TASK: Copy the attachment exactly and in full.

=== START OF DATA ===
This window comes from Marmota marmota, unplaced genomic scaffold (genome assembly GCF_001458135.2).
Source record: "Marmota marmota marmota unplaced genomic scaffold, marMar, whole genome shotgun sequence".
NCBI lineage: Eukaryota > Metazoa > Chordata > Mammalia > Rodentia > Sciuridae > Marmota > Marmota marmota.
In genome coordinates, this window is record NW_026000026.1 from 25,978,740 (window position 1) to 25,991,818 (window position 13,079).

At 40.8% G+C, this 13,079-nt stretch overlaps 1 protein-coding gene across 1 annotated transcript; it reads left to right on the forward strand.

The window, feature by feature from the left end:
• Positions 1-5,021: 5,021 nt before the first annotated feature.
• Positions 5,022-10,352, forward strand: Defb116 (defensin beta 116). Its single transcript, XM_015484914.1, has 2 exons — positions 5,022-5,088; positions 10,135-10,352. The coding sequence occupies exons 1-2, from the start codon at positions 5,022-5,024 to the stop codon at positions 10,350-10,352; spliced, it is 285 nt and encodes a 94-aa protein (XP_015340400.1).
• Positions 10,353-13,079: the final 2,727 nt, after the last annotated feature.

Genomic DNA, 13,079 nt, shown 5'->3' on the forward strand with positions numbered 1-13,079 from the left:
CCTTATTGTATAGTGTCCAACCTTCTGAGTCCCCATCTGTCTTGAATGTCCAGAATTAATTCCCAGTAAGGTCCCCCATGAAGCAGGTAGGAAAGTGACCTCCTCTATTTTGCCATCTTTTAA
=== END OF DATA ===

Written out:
This window comes from Marmota marmota, unplaced genomic scaffold (genome assembly GCF_001458135.2).
Source record: "Marmota marmota marmota unplaced genomic scaffold, marMar, whole genome shotgun sequence".
NCBI lineage: Eukaryota > Metazoa > Chordata > Mammalia > Rodentia > Sciuridae > Marmota > Marmota marmota.
In genome coordinates, this window is record NW_026000026.1 from 25,978,740 (window position 1) to 25,991,818 (window position 13,079).

At 40.8% G+C, this 13,079-nt stretch overlaps 1 protein-coding gene across 1 annotated transcript; it reads left to right on the forward strand.

The window, feature by feature from the left end:
• Positions 1-5,021: 5,021 nt before the first annotated feature.
• Positions 5,022-10,352, forward strand: Defb116 (defensin beta 116). Its single transcript, XM_015484914.1, has 2 exons — positions 5,022-5,088; positions 10,135-10,352. The coding sequence occupies exons 1-2, from the start codon at positions 5,022-5,024 to the stop codon at positions 10,350-10,352; spliced, it is 285 nt and encodes a 94-aa protein (XP_015340400.1).
• Positions 10,353-13,079: the final 2,727 nt, after the last annotated feature.

Genomic DNA, 13,079 nt, shown 5'->3' on the forward strand with positions numbered 1-13,079 from the left:
CCTTATTGTATAGTGTCCAACCTTCTGAGTCCCCATCTGTCTTGAATGTCCAGAATTAATTCCCAGTAAGGTCCCCCATGAAGCAGGTAGGAAAGTGACCTCCTCTATTTTGCCATCTTTTAA